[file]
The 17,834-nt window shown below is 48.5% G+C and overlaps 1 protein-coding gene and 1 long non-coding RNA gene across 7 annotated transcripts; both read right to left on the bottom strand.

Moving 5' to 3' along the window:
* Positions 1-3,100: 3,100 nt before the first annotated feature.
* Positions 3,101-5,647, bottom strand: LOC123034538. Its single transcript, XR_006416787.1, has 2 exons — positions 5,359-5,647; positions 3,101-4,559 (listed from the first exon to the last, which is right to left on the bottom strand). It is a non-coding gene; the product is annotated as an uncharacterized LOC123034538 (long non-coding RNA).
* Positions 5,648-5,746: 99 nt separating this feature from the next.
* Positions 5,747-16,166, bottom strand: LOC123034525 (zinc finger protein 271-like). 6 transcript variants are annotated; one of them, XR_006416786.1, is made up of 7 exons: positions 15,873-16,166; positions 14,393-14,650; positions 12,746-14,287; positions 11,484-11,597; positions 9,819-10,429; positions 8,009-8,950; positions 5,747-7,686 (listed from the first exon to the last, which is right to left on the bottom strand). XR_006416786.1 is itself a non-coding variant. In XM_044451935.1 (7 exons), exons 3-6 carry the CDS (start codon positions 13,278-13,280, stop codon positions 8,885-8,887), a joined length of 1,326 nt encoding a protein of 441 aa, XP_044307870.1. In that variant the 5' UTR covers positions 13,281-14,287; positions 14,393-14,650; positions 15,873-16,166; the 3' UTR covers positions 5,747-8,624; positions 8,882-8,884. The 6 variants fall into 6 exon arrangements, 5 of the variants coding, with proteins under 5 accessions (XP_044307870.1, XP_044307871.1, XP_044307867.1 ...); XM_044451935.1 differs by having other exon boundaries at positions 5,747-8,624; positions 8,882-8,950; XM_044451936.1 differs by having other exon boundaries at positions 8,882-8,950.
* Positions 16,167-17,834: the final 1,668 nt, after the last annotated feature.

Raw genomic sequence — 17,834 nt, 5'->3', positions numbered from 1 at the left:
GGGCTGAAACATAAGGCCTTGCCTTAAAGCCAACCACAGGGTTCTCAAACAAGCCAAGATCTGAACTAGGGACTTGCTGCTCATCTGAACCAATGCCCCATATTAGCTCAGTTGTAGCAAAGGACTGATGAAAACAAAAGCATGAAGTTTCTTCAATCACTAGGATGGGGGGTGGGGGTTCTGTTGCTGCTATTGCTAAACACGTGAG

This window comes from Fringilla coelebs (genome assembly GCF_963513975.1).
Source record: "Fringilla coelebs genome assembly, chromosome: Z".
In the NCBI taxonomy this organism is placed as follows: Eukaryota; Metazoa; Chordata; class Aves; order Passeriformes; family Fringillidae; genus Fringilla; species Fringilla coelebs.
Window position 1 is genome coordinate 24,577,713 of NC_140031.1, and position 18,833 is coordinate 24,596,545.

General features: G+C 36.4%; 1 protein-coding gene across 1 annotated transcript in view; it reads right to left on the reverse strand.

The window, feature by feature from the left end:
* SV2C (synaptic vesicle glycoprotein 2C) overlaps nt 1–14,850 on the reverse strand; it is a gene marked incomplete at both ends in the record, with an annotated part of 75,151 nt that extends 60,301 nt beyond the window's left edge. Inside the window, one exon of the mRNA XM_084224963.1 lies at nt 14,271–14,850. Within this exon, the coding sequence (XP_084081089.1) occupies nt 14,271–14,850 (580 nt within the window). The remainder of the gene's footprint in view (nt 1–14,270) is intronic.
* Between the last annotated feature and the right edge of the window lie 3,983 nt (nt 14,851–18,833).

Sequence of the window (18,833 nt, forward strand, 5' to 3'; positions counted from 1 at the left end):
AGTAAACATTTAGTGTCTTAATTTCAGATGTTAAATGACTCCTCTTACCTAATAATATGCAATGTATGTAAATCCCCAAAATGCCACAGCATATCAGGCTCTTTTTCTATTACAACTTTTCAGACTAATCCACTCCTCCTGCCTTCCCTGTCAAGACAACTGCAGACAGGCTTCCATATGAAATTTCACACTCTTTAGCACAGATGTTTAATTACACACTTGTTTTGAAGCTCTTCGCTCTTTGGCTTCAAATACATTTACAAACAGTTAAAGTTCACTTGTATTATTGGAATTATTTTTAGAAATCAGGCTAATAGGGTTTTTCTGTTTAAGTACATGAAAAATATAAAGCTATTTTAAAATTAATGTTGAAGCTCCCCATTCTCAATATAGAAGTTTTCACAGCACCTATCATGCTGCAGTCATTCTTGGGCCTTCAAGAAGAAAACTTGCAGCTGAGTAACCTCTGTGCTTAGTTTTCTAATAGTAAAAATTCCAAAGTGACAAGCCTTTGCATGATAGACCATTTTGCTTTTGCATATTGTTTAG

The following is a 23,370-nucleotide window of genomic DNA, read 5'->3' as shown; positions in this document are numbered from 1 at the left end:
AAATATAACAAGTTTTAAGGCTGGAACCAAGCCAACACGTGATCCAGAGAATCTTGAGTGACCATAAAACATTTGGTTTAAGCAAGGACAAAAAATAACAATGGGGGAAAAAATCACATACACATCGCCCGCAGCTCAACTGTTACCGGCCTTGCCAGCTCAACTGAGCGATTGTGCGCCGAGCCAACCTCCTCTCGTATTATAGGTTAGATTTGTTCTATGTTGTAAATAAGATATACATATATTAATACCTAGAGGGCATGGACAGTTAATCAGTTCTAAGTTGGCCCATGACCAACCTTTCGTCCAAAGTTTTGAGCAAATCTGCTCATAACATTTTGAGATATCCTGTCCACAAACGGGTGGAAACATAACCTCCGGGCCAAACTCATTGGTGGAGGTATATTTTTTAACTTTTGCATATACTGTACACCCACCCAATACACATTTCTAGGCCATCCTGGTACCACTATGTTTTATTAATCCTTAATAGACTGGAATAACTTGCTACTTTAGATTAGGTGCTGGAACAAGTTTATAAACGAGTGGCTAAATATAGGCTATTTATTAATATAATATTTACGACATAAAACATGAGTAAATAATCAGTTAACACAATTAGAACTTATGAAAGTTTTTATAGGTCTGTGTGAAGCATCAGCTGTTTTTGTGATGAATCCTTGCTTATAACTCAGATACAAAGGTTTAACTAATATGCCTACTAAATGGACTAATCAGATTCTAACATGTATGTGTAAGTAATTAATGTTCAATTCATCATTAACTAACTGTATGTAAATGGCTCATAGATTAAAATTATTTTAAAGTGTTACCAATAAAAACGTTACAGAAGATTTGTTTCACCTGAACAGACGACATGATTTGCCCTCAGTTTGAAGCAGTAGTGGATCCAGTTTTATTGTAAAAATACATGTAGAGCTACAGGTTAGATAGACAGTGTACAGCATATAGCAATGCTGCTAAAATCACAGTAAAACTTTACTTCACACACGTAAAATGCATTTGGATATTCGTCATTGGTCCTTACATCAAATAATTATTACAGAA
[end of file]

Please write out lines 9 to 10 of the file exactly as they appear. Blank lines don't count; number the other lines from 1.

GGGCTGAAACATAAGGCCTTGCCTTAAAGCCAACCACAGGGTTCTCAAACAAGCCAAGATCTGAACTAGGGACTTGCTGCTCATCTGAACCAATGCCCCATATTAGCTCAGTTGTAGCAAAGGACTGATGAAAACAAAAGCATGAAGTTTCTTCAATCACTAGGATGGGGGGTGGGGGTTCTGTTGCTGCTATTGCTAAACACGTGAG

This window comes from Fringilla coelebs (genome assembly GCF_963513975.1).